"The universe is made of stories, not of atoms."
—Muriel Rukeyser

Guest Post: Networking: a gift or a curse? by Nadine Maritz

Networking in general—whether via social groups, online or events—has always been critical to any business. These days, more and more articles emphasize networking—calling it the single most powerful marketing tactic in use today. So much so that most businesses claim that it’s one of the only ways to accelerate and sustain success.

Today I would like to discuss how networking has changed over time, give you some tips for successful marketing and talk about some of the pros and cons. I’m also going to share a few networking sites that have helped me grow as a writer and interact with others in this industry.

Previously, we had to physically go out and look for people to spread the word about the products we’re trying to sell, but nowadays we have these abilities at the tips of our fingers. This has turned the basic tenets of networking around. Today it’s not just about who you know but also who knows you, likes you and believes in your product. It’s all about how you come across, how passionate you are, how much you’re willing to give to fans and followers and how you deal with issues when you get little in return.

Networking today has many benefits, but it does come with its own set of problems:

Modern technology leads to faster and more widespread exposure. Writers now reach more readers in a day than most writers did in a lifetime a century ago. However, we also need to be aware that the greater exposure also exposes you to people who didn't like your work and are determined to let you (and everyone else) know about it.

Promoting yourself via online media has become an important requirement for acquiring an agent. Today it’s not just enough to just write the book, you have to be willing and able to flog it too.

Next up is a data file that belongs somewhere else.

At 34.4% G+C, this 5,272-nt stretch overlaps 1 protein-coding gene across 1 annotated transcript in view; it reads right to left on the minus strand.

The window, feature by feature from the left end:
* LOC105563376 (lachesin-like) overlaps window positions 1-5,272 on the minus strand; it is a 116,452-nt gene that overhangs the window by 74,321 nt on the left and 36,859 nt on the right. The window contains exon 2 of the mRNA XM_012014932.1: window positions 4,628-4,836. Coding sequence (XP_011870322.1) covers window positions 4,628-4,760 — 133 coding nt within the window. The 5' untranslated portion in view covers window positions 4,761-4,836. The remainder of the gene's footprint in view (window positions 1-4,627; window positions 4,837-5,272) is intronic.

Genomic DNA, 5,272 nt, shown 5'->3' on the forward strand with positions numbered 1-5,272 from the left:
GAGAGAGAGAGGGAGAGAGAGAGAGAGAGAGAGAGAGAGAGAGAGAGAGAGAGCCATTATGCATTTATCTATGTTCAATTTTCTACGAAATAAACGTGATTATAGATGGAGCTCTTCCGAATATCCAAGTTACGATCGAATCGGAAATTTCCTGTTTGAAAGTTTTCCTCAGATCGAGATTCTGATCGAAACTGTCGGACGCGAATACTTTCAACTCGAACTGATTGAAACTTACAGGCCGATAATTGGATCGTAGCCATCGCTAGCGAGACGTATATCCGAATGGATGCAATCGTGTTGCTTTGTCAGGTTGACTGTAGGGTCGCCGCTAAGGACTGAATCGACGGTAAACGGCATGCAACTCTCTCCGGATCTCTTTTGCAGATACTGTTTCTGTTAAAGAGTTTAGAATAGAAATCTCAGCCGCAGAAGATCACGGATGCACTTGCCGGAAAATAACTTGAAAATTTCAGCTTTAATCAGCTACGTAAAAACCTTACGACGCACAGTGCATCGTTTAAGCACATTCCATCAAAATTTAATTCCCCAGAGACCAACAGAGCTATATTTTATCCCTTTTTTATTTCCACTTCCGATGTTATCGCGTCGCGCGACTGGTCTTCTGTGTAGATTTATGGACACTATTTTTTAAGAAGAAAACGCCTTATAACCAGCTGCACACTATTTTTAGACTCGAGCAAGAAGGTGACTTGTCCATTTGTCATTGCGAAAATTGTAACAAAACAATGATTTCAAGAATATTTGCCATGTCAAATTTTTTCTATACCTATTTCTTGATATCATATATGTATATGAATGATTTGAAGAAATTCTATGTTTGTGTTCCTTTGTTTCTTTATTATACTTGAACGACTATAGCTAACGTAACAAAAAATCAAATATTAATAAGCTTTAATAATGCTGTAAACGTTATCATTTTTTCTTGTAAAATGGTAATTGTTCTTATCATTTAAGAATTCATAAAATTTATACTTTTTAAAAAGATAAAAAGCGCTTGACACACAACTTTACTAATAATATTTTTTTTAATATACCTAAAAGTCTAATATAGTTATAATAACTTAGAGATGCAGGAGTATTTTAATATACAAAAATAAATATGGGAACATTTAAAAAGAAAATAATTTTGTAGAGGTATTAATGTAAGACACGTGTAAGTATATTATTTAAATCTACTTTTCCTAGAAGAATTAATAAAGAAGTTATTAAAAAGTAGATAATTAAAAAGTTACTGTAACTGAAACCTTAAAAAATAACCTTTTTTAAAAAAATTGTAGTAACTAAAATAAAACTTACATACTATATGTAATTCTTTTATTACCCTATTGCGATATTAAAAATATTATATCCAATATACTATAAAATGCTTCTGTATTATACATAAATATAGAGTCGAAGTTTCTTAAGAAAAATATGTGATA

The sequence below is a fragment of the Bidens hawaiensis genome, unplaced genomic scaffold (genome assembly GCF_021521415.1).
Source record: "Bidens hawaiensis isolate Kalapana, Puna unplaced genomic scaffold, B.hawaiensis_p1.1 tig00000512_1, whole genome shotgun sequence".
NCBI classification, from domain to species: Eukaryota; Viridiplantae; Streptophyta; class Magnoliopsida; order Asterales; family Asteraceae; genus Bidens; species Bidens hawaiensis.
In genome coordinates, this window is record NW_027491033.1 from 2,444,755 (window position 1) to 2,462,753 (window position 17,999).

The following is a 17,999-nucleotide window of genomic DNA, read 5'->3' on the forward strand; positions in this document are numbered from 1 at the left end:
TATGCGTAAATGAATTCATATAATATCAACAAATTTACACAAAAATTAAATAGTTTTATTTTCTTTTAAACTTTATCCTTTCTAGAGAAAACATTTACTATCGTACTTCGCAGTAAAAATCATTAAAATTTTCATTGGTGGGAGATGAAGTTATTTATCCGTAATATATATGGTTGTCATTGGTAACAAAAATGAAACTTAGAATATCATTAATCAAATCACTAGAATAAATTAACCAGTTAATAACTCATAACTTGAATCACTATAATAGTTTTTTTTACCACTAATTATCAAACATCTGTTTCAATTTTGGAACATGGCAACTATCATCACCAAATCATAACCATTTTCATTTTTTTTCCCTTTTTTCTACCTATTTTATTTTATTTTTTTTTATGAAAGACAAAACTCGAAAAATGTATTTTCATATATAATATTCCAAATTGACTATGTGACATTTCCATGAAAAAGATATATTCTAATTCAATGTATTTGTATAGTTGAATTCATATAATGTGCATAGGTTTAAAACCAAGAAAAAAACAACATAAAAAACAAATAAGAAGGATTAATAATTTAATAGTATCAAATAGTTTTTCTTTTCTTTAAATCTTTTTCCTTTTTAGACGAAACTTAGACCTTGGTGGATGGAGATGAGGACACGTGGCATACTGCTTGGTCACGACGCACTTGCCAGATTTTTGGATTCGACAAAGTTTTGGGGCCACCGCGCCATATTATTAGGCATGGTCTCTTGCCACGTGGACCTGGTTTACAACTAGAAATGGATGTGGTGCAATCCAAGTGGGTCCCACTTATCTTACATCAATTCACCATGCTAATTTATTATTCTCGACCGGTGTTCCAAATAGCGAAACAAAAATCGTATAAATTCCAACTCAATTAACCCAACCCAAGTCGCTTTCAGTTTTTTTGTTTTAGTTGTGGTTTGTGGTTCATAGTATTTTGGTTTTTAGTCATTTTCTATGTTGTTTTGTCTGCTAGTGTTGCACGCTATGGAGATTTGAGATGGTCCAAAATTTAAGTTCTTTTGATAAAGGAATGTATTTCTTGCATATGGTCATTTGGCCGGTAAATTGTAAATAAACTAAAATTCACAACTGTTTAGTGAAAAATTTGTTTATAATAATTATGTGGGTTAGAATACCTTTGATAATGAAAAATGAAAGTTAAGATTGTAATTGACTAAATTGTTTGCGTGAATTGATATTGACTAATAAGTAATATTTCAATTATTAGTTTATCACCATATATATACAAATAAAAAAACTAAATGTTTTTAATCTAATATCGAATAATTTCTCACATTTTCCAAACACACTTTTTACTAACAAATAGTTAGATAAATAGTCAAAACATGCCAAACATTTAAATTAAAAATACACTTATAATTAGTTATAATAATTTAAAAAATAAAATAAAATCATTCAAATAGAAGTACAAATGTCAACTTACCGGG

Self-promotion is time consuming. Time which authors used to spend on writing now gets sucked up by marketing.

The relationships you establish on all the different social sites are an important tool for a writer, but it becomes increasingly difficult to meet the daily demands of such sites, which again leads to less writing.

If you don’t use your social media sites correctly or make mistakes, you run the risk of a public backlash which in return damages your brand.

Authors are now being judged not just by their writing but also by their actions and personalities online.

My tips for utilising all such sites to maximize the benefits and minimize the risks are therefore as follows:

Surround yourself with people who can help you achieve your goal whether it’s via online relationships, social groups or events, and make sure you maintain these relationships. These days publishing houses prefer you to already have a built-in following and an established online presence.

Be humble when it comes to dealing with fellow authors, publishers and agents. People are far more willing to help someone who wants help than someone who thinks he knows everything.  

Know that you will ultimately spend more time on marketing your product/book than you will in creating it.

Be approachable and honest, polite and professional. Remember that once it’s on the web it’s there forever.

Streamline your posts and comments. People don’t have time to read long explanations—they want to know in as few words as possible what it’s about and what makes it great.

Spellcheck. If you’re marketing your writing ability, make sure your posts are well-written and error free.

Don’t overexpose yourself. People get frustrated when you constantly bombard them with the same stuff.